Report No. 99
4.9. Shri Seervai's views on criminal appeals.-
We would also like to quote the following comment1 offered by Shri H.M. Seervai in his reply to the questionnaire issued by us. Dealing with criminal appeals, he says that Article 136 of the Constitution vests in the Supreme Court the power formerly vested in the Privy Council when it was the final court of appeal from all courts in the British Empire. It was a residuary power, exercised by the Privy Council, to see that grave failure of justice was remedied. Stressing the point that a distinction must be made between Special Leave applications in criminal matters and other matters, he says:
"In criminal maters, the Privy Council rarely interfered when there was a concurrent finding of fact and the law had not been clearly misinterpreted. The Privy Council did not consider itself to be an additional court of appeal. It interfered with findings of law and/or fact, if they were perverse or so unreasonable that to allow the judgment under appeal to stand would be a miscarriage of justice, that is, it would shake the foundations of justice. This jurisdiction is now vested in the Supreme Court and both reason and expediency indicate that by and large, the view taken by the Privy Council should be adopted. This power is not to be exercised merely because a judge feels that some injustice has been done; for, the injustice in an individual case must be balanced against the much greater injustice which would be done to a large class of litigants if decision of their matters were indefinitely delayed.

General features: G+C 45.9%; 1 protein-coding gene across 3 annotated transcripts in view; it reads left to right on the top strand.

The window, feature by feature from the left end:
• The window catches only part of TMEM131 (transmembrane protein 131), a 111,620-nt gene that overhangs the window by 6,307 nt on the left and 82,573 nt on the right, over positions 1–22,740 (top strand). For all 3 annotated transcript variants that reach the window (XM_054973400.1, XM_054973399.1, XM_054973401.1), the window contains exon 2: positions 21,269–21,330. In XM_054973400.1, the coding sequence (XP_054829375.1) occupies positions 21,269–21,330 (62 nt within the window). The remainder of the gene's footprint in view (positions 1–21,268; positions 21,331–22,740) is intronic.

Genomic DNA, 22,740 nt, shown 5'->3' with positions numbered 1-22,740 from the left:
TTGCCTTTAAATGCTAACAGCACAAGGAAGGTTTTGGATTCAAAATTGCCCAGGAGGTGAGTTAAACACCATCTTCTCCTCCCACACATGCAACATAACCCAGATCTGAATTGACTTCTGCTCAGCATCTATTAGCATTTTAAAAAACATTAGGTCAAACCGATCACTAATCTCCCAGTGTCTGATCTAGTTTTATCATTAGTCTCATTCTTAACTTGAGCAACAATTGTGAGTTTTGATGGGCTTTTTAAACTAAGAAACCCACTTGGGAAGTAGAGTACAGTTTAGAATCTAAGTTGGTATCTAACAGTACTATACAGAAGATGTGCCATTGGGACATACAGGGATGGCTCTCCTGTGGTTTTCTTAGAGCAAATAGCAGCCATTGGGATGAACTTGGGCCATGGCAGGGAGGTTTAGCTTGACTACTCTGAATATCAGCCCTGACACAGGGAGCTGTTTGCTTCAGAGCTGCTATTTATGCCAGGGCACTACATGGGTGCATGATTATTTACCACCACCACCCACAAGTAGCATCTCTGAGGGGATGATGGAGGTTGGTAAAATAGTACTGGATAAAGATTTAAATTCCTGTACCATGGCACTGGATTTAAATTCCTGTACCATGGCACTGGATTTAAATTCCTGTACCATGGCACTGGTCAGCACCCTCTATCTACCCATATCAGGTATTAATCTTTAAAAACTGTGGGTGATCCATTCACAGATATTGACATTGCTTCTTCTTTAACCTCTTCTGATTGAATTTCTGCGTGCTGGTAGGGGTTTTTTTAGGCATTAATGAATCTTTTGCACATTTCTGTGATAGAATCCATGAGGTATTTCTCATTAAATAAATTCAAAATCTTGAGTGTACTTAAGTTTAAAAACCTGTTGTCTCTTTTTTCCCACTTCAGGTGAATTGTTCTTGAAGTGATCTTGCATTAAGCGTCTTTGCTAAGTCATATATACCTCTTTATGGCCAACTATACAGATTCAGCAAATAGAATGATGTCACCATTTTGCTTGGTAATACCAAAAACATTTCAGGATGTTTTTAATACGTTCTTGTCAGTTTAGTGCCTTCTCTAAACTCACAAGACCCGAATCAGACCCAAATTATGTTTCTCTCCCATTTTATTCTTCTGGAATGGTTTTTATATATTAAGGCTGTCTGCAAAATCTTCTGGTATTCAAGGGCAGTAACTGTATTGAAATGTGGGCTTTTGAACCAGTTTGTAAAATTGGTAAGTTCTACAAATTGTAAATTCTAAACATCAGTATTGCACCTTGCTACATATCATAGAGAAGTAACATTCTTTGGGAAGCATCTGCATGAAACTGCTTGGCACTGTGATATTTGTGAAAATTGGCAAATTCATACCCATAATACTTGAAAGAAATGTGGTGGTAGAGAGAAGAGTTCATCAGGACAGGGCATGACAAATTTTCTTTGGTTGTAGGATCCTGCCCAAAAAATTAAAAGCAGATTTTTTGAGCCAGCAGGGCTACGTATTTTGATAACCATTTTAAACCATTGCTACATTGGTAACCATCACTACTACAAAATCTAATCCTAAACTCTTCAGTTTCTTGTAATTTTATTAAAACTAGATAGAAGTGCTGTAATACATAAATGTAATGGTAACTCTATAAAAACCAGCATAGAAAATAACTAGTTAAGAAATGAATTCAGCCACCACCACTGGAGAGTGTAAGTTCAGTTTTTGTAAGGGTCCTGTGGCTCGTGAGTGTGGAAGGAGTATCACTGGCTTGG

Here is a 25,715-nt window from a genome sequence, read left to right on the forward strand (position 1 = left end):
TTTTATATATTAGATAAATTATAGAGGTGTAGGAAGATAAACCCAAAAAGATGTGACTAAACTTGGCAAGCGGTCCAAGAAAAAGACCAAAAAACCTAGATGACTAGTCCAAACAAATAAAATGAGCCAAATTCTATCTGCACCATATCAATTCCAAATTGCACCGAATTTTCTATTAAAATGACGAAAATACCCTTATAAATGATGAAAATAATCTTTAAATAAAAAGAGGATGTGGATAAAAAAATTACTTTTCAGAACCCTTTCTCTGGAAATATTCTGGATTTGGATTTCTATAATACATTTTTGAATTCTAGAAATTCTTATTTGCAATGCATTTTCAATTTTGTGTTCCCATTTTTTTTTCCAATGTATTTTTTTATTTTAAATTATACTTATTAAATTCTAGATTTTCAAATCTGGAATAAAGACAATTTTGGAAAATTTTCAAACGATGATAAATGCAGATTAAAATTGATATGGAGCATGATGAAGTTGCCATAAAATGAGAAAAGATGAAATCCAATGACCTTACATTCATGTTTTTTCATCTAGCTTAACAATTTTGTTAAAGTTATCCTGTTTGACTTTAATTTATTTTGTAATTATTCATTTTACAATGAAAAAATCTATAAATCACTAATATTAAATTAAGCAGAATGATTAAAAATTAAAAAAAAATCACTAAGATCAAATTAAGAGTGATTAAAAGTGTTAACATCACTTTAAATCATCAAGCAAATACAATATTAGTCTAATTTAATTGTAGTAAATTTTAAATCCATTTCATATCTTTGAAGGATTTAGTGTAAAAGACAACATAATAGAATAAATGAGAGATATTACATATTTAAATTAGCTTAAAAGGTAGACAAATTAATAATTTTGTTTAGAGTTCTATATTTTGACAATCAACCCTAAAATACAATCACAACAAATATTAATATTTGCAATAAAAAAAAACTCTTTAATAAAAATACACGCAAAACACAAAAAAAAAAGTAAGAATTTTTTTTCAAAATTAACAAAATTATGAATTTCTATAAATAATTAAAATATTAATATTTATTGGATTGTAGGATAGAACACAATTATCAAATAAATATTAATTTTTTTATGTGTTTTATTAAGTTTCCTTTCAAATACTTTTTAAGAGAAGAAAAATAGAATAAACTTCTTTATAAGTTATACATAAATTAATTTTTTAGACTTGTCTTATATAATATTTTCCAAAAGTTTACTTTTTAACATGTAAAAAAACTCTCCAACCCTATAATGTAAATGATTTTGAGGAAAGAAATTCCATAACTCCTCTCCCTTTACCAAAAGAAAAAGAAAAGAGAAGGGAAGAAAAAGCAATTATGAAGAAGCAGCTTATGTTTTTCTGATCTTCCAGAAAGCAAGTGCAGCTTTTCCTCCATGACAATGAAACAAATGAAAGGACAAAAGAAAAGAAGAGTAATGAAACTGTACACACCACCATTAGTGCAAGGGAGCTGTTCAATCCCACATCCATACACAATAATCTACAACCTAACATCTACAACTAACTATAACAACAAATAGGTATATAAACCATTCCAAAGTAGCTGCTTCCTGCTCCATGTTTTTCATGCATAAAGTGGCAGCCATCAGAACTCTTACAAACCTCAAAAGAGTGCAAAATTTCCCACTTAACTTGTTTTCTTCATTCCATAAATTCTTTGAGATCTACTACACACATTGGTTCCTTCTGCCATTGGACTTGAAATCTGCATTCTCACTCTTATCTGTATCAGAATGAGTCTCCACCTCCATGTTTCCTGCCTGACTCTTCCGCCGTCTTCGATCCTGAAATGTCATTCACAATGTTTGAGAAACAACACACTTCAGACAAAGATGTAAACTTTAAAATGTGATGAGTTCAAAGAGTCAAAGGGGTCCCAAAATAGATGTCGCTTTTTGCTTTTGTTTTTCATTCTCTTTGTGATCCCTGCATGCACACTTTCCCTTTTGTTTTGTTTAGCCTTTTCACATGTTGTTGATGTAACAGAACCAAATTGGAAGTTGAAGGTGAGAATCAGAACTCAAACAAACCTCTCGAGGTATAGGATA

It seems to me that in admitting criminal appeals, specially where there are concurrent findings of fact, the Supreme Court imposes upon itself needless burdens, and inflicts a serious injury upon itself for being unable to dispose of matters with reasonable dispatch. If the principle followed by he Privy Council in criminal matters is substantially adhered to by all the judges, there would be a two-fold benefit. It would discourage applications under Article 136 in criminal matters, and thus lessen the burden on the court on Mondays and Fridays. Secondly, the number of final hearings matters would be greatly reduced and the disposals speeded up. On certain occasions matters are admitted merely because the sentence is considered to be unduly severe. In such cases, the correct course is to grant leave only to appeal against the sentence or, if the question can be disposed of at the admission stage, to reduce the sentence after briefly hearing the parties."
1. Shri H.M. Seervai's reply to the Law Commission's questionnaire.